Last updated: August 11, 2010 - 2:14pm
[Commentary] Hard-core Net neutralists like the group Free Press insist that the Verizon-Google Network Neutrality deal isn't sweeping enough to protect the "free and open Internet." But in fact, the Net continues to do just fine without heavy-handed regulation.
As Paul Misener, Amazon's vice president for global public policy, explains, managed services like video streaming, telemedicine, online gaming, and VoIP actually benefit consumers without degrading or blocking traffic, and the Internet has remained "free and open" without regulation for more than four years.
Free Press' Derek Turner decries this as "fake Net neutrality" and would ban all managed services, lest they "secure today's online giants a spot in the fast lane, while everyone else is left fighting over the scraps." Indeed, how dare Internet service providers improve their networks to provide the speed and reliability needed for tomorrow's applications and services? Turner insists that ISPs are simply "protecting themselves from the forces of competition and reducing their need to make investments in capacity expansions," and he demands government action to reverse that.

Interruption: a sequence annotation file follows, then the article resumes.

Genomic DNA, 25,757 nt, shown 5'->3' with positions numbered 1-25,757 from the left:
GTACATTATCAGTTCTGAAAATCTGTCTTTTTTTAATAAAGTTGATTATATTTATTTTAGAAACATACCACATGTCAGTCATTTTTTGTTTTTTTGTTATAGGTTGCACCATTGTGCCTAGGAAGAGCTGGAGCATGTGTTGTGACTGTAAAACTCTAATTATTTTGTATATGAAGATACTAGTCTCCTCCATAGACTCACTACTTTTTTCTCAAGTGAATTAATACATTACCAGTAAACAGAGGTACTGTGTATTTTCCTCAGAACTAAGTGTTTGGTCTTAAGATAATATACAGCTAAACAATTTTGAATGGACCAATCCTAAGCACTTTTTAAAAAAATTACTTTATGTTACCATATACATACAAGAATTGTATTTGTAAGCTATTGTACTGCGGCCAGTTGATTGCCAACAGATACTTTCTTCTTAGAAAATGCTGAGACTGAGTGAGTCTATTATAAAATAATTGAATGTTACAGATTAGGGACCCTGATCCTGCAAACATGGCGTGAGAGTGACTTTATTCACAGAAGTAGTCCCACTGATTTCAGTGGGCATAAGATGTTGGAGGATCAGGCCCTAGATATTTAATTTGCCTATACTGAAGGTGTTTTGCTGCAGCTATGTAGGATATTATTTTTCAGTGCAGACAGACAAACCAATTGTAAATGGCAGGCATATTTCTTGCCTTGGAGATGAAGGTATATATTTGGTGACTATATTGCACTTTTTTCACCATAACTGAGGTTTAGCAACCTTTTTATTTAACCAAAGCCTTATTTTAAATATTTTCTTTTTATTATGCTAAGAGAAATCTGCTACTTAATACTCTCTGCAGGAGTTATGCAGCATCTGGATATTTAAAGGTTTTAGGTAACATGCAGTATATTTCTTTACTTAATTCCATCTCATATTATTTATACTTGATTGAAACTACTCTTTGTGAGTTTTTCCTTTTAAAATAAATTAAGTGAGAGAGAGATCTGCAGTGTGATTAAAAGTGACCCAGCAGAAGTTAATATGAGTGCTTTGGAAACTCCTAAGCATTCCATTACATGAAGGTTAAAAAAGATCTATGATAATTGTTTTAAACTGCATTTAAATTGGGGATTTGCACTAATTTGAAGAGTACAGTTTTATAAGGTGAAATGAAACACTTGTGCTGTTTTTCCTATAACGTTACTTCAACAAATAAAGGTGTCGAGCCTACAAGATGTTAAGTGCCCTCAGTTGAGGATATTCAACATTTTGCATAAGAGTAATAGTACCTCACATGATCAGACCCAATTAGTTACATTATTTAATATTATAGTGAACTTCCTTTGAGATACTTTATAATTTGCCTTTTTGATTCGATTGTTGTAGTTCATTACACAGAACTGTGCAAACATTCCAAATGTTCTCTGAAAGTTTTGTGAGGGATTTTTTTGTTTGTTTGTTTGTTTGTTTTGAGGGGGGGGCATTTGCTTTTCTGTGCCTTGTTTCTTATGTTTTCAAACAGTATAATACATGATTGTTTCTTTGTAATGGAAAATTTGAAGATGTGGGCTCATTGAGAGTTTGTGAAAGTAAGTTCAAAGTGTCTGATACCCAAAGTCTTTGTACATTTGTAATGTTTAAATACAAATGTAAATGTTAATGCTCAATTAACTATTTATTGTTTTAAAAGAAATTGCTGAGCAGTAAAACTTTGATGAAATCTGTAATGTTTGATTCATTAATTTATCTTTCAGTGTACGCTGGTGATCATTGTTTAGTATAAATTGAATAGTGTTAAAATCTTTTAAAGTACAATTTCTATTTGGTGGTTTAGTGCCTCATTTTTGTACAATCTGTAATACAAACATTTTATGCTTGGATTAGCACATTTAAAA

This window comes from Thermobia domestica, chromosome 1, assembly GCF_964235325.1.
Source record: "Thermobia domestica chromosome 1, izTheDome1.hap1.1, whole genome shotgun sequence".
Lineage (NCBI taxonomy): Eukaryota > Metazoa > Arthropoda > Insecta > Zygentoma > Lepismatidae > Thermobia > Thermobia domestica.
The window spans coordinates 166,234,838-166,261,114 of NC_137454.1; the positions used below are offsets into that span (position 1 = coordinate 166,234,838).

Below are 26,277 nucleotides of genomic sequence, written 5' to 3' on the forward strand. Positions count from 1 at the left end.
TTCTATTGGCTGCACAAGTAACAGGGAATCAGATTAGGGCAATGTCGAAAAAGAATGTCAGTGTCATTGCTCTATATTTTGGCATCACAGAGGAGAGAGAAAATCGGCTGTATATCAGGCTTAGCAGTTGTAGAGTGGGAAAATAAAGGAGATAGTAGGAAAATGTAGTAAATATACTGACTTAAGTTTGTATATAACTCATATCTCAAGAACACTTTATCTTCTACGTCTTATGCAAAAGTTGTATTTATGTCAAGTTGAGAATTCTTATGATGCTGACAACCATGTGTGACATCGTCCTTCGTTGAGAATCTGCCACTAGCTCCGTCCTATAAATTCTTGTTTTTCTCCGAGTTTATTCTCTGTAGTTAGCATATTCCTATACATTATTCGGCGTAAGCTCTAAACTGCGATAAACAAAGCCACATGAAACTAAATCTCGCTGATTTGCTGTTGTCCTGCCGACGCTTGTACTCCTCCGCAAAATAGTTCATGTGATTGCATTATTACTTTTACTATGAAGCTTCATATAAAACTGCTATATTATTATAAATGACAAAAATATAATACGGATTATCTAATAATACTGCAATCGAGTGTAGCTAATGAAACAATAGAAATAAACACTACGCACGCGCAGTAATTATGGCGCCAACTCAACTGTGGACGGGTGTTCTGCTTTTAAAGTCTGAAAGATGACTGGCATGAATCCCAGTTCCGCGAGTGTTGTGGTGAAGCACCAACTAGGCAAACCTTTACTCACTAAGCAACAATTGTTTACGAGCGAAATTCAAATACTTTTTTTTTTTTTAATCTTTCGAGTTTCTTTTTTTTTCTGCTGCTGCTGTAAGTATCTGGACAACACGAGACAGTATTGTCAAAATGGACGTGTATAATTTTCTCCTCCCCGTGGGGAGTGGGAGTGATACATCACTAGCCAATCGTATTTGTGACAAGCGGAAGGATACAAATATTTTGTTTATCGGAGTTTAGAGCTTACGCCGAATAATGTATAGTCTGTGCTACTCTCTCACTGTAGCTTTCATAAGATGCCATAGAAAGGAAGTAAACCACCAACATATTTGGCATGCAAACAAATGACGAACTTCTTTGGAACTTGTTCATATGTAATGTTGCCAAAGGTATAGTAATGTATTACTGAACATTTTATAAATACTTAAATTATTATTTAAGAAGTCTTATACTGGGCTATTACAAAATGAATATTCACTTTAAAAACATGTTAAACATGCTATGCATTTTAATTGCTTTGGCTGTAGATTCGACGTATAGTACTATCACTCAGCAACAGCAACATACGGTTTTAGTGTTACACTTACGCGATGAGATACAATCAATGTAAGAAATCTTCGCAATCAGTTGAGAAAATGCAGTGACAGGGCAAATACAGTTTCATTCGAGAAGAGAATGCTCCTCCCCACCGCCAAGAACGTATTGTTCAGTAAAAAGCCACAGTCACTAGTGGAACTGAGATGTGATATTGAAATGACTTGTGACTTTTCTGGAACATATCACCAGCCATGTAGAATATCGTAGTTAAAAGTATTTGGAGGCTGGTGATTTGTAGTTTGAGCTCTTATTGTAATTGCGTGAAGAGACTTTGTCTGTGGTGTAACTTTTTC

Actually, he's got it exactly backward: his regulatory regime would restore the old "Ma Bell" common-carrier model of plain-vanilla service and stifling regulation. The path back toward real Internet freedom lies in restoring the presumption of liberty enshrined in the First Amendment--not a sword with which the government can ensure fairness, diversity, or openness, but a shield against government meddling in media, communications, and online markets. That path requires greater faith in the power of technology to break down barriers to entry, disrupt incumbency, and radically transform even sluggish markets. The investment and innovation needed to fuel that relentless process of creative destruction can occur only beyond the long shadow of the regulatory state.
[Szoka and Thierer make hay at the Progress and Freedom Foundation]
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